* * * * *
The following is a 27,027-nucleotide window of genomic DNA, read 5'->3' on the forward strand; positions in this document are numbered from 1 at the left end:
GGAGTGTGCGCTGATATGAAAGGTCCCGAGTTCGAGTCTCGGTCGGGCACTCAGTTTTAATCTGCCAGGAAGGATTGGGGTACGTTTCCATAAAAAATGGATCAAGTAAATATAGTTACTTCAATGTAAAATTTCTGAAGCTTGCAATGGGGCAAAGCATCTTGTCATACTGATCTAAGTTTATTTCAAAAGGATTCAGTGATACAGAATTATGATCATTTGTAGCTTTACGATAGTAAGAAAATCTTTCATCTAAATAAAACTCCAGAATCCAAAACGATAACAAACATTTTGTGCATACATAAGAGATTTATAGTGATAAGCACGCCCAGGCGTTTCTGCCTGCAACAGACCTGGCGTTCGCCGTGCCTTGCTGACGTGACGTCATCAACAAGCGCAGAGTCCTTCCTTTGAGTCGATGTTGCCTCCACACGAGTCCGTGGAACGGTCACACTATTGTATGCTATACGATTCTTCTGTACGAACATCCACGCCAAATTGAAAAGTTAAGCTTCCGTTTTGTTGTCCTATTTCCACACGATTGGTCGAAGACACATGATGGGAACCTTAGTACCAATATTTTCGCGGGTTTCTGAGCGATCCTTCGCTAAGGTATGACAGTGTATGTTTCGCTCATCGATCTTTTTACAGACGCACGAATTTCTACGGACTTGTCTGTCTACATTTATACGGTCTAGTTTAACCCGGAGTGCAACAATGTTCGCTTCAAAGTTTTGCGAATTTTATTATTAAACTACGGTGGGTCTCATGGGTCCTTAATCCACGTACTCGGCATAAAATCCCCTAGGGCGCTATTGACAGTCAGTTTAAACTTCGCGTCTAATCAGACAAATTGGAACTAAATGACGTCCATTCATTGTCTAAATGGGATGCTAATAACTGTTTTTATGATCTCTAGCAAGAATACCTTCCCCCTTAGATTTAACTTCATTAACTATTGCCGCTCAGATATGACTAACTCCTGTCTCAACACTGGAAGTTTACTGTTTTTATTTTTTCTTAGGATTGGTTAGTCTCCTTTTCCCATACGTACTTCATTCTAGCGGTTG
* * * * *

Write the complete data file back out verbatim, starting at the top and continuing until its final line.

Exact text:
The following is a 27,027-nucleotide window of genomic DNA, read 5'->3' on the forward strand; positions in this document are numbered from 1 at the left end:
GGAGTGTGCGCTGATATGAAAGGTCCCGAGTTCGAGTCTCGGTCGGGCACTCAGTTTTAATCTGCCAGGAAGGATTGGGGTACGTTTCCATAAAAAATGGATCAAGTAAATATAGTTACTTCAATGTAAAATTTCTGAAGCTTGCAATGGGGCAAAGCATCTTGTCATACTGATCTAAGTTTATTTCAAAAGGATTCAGTGATACAGAATTATGATCATTTGTAGCTTTACGATAGTAAGAAAATCTTTCATCTAAATAAAACTCCAGAATCCAAAACGATAACAAACATTTTGTGCATACATAAGAGATTTATAGTGATAAGCACGCCCAGGCGTTTCTGCCTGCAACAGACCTGGCGTTCGCCGTGCCTTGCTGACGTGACGTCATCAACAAGCGCAGAGTCCTTCCTTTGAGTCGATGTTGCCTCCACACGAGTCCGTGGAACGGTCACACTATTGTATGCTATACGATTCTTCTGTACGAACATCCACGCCAAATTGAAAAGTTAAGCTTCCGTTTTGTTGTCCTATTTCCACACGATTGGTCGAAGACACATGATGGGAACCTTAGTACCAATATTTTCGCGGGTTTCTGAGCGATCCTTCGCTAAGGTATGACAGTGTATGTTTCGCTCATCGATCTTTTTACAGACGCACGAATTTCTACGGACTTGTCTGTCTACATTTATACGGTCTAGTTTAACCCGGAGTGCAACAATGTTCGCTTCAAAGTTTTGCGAATTTTATTATTAAACTACGGTGGGTCTCATGGGTCCTTAATCCACGTACTCGGCATAAAATCCCCTAGGGCGCTATTGACAGTCAGTTTAAACTTCGCGTCTAATCAGACAAATTGGAACTAAATGACGTCCATTCATTGTCTAAATGGGATGCTAATAACTGTTTTTATGATCTCTAGCAAGAATACCTTCCCCCTTAGATTTAACTTCATTAACTATTGCCGCTCAGATATGACTAACTCCTGTCTCAACACTGGAAGTTTACTGTTTTTATTTTTTCTTAGGATTGGTTAGTCTCCTTTTCCCATACGTACTTCATTCTAGCGGTTG